Media Release: December 19, 2019
- 61% of children surveyed believe orphaned children feel abandoned
- 70% say child survivors of Ebola feel ostracised by friends and 33% by family
- 87% tell their friends about Ebola so they do not get affected like they did
Children in DR Congo - at risk of being trapped in an endless cycle of outbreaks of Ebola and violence - are suffering from feelings of fear, stigma and worries about the future, finds a new report from humanitarian aid agency World Vision.
Boys and girls orphaned or directly affected by Ebola said they felt isolated and lonely, were often fearful of neighbours, and remained scared of the disease. Over half of adults surveyed in the community knew of children who had been abandoned and needed much more long-term support to cope.
The release of World Vision’s Fear and Isolation report and the accompanying Beyond Ebola media briefing comes as eastern DR Congo goes through another eruption of violence that has killed Ebola health workers and led to aid agencies suspending work and relocating staff.
Anne-Marie Connor, World Vision’s National Director for DR Congo, warned: “Children affected by Ebola and violence have clearly told us they are fearful, suffering and worried about how to survive after their parents died. Just when we were thinking we could defeat Ebola the spike in violence proves that things could actually get worse for children.”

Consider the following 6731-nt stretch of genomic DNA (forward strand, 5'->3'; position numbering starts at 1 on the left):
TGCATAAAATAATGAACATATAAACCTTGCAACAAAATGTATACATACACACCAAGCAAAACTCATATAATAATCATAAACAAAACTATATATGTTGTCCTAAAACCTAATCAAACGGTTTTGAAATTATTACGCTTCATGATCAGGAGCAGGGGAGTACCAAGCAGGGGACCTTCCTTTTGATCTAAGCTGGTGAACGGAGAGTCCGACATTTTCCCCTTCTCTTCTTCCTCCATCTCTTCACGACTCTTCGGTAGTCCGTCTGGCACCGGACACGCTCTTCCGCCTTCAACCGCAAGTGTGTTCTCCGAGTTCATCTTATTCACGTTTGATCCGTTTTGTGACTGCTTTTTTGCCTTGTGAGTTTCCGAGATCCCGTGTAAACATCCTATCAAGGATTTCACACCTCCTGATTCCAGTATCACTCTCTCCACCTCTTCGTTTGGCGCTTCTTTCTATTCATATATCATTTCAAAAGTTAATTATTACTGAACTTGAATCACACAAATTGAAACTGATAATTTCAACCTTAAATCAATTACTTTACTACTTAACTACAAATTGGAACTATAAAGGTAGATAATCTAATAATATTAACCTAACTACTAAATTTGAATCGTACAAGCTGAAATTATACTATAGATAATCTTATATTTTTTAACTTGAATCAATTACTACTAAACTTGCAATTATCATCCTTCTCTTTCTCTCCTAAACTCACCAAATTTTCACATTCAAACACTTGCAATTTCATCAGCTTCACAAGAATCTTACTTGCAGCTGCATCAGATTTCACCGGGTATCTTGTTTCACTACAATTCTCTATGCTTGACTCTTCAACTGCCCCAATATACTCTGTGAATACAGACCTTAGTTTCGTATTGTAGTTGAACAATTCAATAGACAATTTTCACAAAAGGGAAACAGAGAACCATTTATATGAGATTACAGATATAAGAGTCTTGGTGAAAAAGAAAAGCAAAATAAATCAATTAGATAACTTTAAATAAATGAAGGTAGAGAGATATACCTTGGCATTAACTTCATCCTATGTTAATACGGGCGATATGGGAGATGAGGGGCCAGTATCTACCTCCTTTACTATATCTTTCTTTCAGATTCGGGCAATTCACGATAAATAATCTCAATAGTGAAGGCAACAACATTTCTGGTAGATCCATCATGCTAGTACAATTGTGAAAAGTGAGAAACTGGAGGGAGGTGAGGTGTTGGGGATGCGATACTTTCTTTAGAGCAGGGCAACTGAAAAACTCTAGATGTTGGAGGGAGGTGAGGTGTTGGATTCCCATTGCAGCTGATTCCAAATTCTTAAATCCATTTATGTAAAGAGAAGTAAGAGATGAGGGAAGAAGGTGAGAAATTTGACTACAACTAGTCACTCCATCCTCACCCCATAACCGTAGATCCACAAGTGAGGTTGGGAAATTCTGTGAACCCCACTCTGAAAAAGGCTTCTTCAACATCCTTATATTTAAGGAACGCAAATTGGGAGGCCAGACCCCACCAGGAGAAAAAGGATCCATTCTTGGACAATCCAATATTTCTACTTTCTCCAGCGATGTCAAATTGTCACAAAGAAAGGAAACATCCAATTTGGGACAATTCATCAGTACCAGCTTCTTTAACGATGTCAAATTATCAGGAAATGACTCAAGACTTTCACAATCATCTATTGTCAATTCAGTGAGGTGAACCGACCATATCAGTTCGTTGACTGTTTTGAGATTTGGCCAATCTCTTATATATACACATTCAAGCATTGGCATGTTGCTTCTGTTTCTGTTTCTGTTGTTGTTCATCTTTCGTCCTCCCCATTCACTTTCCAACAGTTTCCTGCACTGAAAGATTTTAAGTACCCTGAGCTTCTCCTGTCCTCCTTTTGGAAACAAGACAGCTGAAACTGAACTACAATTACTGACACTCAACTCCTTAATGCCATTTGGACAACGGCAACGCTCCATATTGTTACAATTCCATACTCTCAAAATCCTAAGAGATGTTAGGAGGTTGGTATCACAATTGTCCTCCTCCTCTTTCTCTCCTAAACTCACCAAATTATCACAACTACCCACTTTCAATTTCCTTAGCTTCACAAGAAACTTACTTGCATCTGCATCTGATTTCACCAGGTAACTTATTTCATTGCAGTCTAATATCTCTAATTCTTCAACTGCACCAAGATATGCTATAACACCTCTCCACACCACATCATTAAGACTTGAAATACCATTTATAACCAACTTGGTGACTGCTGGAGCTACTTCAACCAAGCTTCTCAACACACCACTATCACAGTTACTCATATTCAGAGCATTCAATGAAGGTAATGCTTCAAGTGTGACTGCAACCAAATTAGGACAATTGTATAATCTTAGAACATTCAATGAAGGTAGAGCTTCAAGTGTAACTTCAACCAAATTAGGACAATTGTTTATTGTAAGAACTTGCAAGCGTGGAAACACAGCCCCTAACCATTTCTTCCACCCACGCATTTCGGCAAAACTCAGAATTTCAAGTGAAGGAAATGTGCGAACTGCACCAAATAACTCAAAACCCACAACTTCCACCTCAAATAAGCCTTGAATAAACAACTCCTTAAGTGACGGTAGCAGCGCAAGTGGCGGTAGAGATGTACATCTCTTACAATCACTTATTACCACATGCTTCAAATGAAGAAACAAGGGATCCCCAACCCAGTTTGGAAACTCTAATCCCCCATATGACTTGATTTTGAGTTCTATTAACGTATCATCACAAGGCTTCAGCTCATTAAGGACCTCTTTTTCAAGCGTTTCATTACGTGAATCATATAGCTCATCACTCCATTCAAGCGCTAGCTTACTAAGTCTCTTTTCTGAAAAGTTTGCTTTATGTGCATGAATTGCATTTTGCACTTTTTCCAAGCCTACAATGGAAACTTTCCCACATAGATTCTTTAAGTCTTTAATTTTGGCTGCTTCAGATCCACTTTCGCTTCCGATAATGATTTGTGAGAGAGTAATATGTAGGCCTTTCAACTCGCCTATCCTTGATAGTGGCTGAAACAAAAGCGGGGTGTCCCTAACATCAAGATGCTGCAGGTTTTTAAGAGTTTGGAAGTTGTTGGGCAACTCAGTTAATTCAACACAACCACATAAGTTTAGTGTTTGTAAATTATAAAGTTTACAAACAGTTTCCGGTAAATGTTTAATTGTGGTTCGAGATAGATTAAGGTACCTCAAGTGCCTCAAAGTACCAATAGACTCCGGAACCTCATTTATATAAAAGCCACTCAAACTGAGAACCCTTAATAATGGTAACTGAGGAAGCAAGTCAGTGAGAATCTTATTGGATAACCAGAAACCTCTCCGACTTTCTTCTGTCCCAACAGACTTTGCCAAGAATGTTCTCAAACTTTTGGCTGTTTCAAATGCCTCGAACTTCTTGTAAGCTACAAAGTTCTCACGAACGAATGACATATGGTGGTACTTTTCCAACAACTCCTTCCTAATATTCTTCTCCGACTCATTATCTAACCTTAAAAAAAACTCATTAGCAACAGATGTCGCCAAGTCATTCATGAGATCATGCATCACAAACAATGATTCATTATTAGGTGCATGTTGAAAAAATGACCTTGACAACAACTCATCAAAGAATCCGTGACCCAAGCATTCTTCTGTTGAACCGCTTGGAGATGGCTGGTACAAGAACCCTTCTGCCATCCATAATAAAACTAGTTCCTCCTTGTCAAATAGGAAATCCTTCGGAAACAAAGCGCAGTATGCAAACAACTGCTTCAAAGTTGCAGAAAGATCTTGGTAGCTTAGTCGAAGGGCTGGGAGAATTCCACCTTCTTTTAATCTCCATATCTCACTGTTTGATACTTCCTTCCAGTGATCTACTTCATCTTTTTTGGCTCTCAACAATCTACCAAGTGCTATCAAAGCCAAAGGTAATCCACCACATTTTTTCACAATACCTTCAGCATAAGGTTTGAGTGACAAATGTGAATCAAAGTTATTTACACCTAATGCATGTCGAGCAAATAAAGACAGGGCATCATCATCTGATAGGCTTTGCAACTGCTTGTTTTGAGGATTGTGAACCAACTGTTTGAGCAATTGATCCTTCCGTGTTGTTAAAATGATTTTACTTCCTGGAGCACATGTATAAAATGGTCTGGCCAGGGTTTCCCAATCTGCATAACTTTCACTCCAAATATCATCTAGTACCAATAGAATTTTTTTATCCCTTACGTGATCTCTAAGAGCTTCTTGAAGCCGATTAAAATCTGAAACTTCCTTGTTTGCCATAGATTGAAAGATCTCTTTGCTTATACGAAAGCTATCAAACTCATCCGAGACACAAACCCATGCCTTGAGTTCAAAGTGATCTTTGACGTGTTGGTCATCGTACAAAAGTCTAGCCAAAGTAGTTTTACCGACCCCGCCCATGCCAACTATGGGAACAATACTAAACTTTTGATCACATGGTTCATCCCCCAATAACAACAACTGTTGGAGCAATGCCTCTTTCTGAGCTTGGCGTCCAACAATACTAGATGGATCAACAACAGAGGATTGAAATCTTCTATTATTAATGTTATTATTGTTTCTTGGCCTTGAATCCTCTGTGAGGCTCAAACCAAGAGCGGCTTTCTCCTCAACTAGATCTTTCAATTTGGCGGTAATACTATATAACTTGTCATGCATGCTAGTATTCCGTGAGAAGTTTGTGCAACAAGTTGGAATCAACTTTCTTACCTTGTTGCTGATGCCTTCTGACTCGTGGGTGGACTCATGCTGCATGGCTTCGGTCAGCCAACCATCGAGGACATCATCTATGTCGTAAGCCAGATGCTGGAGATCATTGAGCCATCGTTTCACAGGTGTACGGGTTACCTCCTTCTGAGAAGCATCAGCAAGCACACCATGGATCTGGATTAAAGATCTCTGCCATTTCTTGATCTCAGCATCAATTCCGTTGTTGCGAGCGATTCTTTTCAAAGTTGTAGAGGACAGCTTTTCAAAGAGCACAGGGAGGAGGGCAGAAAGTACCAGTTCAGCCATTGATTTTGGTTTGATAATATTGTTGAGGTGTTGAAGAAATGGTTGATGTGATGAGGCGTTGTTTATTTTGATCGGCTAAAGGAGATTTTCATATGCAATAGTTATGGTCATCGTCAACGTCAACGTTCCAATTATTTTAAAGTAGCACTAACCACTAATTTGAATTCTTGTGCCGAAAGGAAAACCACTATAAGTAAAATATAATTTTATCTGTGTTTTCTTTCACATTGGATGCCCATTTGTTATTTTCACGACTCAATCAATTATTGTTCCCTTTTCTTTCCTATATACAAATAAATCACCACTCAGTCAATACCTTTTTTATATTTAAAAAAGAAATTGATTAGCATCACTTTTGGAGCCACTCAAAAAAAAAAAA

“I am deeply concerned by what is happening in eastern DR Congo because children are suffering a multiplicity of challenges like measles and retaliatory killings by armed groups, which have already claimed many more lives than Ebola has. The children are telling us they need help,” she said. “To assure child survival, protection and development we need to invest long-term to address systemic problems that have left 12.8 million people in need of humanitarian assistance,” Anne-Marie added.
She said defeating Ebola in what was basically a war zone where insecurity, halted health operations, rumour and misinformation were rife, was extremely difficult. It was likely that without peace and security Ebola outbreaks would continue to occur and ambitions to get to Zero cases, once thought possible by the New Year, might no longer be achievable within the next few months.
World Vision deliberately interviewed survivor and affected children and their caregivers, in such a volatile context, because so little was known about how children felt or how they had been impacted. Apart from their sense of stress, sadness and isolation children’s education and living situations were also badly affected.
The report makes four key recommendations which are to:
- Increase funding to fight Ebola, care for children and address deep-rooted barriers to development
- Invest in peace initiatives, health and child protection services
- Provide more psychosocial support for boys and girls affected by Ebola
- Help Ebola survivors– who may suffer stigma - mentally and materially prepare for life back home
World Vision is working with partners on the ground to offer psychosocial support, water sanitation and hygiene, food security and livelihood assistance to nearly 700,000 people in communities affected by Ebola and perpetual conflict.
Spokespersons are available on request.
For the full Fear and Isolation report visit: www.wvi.org/fear-and-isolation
For the Beyond Ebola supplementary media briefing visit: www.wvi.org/beyond-ebola
 30 children affected by Ebola were interviewed as part of a survey and community focus groups discussions designed to learn more about the impact of Ebola on their lives